Jacques De Maio, who heads the International Committee of the Red Cross delegation to Israel and the PA, clears up inaccuracies expressed to the ICRC about Israel: ‘There are no IDF orders to shoot suspects to kill, as political officials have tried to convince us’.
– De Maio also rejects claims of apartheid: ‘There isn’t a regime here that is based on the superiority of one race over another; there is no disenfranchisement of basic human rights based on so-called racial inferiority.’
By Sever Plocker
With an annual budget of about $2 billion and 16,000 staff, the International Committee of the Red Cross (ICRC) is the biggest humanitarian organization in the world. About 85 percent of its budget comes from different countries, while the rest comes from international organizations and private donations.
Over 12,000 of the Red Cross’s staff are working on the ground in 80 countries, providing vital aid to millions of peoples affected by armed conflicts and disasters. Red Cross teams provide food, clothes and medical aid at risk—and sometimes the cost—of their own lives. They can be found in Syria, Somalia, Ukraine, Haiti and other areas of war, hunger and conflict.
The Red Cross has been in Israel since 1948 and expanded its presence to the disputed territories in 1967. Despite that, “We still have to explain to the Israeli public who we are, what we’re looking for here and what are our principles,” said Jacques De Maio, the head of the Red Cross delegation to Israel and the Palestinian Authority.
He’s a Swiss national, 53 years old, sharp of tongue, deep of thought and fluent in many languages. De Maio gained his experience in Red Cross aid and rescue missions to the most oppressive and dangerous places on earth: Afghanistan, Rwanda, Ukraine, Somalia, Kuwait, Latin America and more.
“The most complicated thing,” he said in a rare interview, “is to maintain the Red Cross’s fundamental principle: neutrality, not taking a position in a situation where each side believes its position is the most moral and just and demands us, the Red Cross, to affiliate ourselves to it and condemn the other.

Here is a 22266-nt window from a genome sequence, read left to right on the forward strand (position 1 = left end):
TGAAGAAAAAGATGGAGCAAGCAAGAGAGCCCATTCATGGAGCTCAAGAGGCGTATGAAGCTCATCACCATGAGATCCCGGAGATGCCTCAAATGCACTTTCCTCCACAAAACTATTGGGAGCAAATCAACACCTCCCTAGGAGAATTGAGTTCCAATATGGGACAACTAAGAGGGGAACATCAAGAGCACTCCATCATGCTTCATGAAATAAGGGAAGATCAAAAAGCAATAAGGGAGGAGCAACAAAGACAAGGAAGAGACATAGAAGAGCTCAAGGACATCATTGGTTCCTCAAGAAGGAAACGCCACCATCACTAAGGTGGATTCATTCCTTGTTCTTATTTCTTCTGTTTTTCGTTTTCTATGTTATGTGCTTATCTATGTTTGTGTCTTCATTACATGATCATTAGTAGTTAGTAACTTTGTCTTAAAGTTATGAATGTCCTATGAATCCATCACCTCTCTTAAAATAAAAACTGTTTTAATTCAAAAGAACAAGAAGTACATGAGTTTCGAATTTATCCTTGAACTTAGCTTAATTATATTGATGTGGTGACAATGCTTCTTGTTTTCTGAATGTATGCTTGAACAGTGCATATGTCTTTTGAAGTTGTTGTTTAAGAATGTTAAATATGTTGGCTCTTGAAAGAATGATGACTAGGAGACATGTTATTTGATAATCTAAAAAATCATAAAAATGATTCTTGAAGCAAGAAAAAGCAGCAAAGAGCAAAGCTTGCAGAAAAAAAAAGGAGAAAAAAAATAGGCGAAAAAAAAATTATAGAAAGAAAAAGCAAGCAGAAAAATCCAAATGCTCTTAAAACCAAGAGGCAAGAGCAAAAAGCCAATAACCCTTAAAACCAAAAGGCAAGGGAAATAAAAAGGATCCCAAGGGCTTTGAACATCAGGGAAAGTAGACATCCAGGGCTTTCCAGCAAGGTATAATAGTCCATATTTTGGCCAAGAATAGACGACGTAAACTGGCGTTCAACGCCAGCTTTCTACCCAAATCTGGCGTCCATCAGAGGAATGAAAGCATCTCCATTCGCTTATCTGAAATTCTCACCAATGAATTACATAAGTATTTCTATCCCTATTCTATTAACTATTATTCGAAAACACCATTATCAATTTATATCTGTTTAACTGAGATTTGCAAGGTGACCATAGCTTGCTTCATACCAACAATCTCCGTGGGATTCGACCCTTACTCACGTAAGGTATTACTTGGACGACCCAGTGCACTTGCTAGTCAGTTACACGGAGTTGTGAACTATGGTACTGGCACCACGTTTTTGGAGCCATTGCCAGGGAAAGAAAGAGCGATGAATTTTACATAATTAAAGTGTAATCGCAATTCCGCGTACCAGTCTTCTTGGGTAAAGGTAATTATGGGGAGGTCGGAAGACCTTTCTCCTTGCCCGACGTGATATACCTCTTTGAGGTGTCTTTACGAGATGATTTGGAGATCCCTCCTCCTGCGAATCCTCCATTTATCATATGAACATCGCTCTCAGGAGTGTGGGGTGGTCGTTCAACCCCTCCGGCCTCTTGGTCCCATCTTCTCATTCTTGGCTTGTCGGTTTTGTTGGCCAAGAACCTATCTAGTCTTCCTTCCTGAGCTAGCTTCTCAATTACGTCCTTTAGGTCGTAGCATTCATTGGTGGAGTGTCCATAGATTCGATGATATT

“I am constantly asked how we could treat both the aggressors and those who are defending themselves—terrorists and those who fight against terrorism—with the same level of leniency. And I answer: We offer help to people as human beings who need our help. Almost all of our work is done quietly, without publicity, often in secrecy, and our only goal is to protect people’s natural rights. Not to deal with politics. Battling politics and political manipulation takes too much time and resources from us.”
As an example of attempts at political manipulation, De Maio points to the Red Cross’s response to two of the claims that are being made against Israel: That it is an apartheid state and that it carries out “extrajudicial killings.”
“Israel gives us—unlike the security establishments in many other countries, including Western ones—quick access to senior officials in the IDF, the Prison Service, and other security services. We have useful, productive and professional dialogue with them. We clarified with them the issue of shooting assailants who carry out terror attacks and we reached an unequivocal conclusion that there is no IDF order to shoot suspects to kill, as political officials tried to convince us. The rules of engagement haven’t changed, and have actually been made stricter. It is true that individual soldiers have made the wrong decision at times and that there are many instances of outrageous behavior at border crossings—at times in complete violation of orders. We do not hesitate to report that to the IDF and we usually get a professional response. That is why we rejected the accusation, and there were immediately those who claimed we were covering up war crimes committed by the IDF, and that we were serving the Zionists.”
And what about the claim that Israel is an apartheid state?
“The Red Cross was very familiar with the regime in South Africa during Apartheid, and we respond to anyone who makes the argument that Israel is an apartheid state: No, there is no apartheid here. There isn’t a regime here that is based on the superiority of one race over another; there is no disenfranchisement of basic human rights based on so-called racial inferiority. What does exist here is a bloody national conflict, the most prominent and tragic feature being that it is decades long, and there is occupation. Not apartheid.”
The International Committee of the Red Cross is different from the International Red Cross and Red Crescent Movement, the latter of which is a federation of national Red Cross, Red Crescent and Magen David Adom organizations. The ICRC became a full member of the federation only in 2005.
(Translated and edited by Yaara Shalom)
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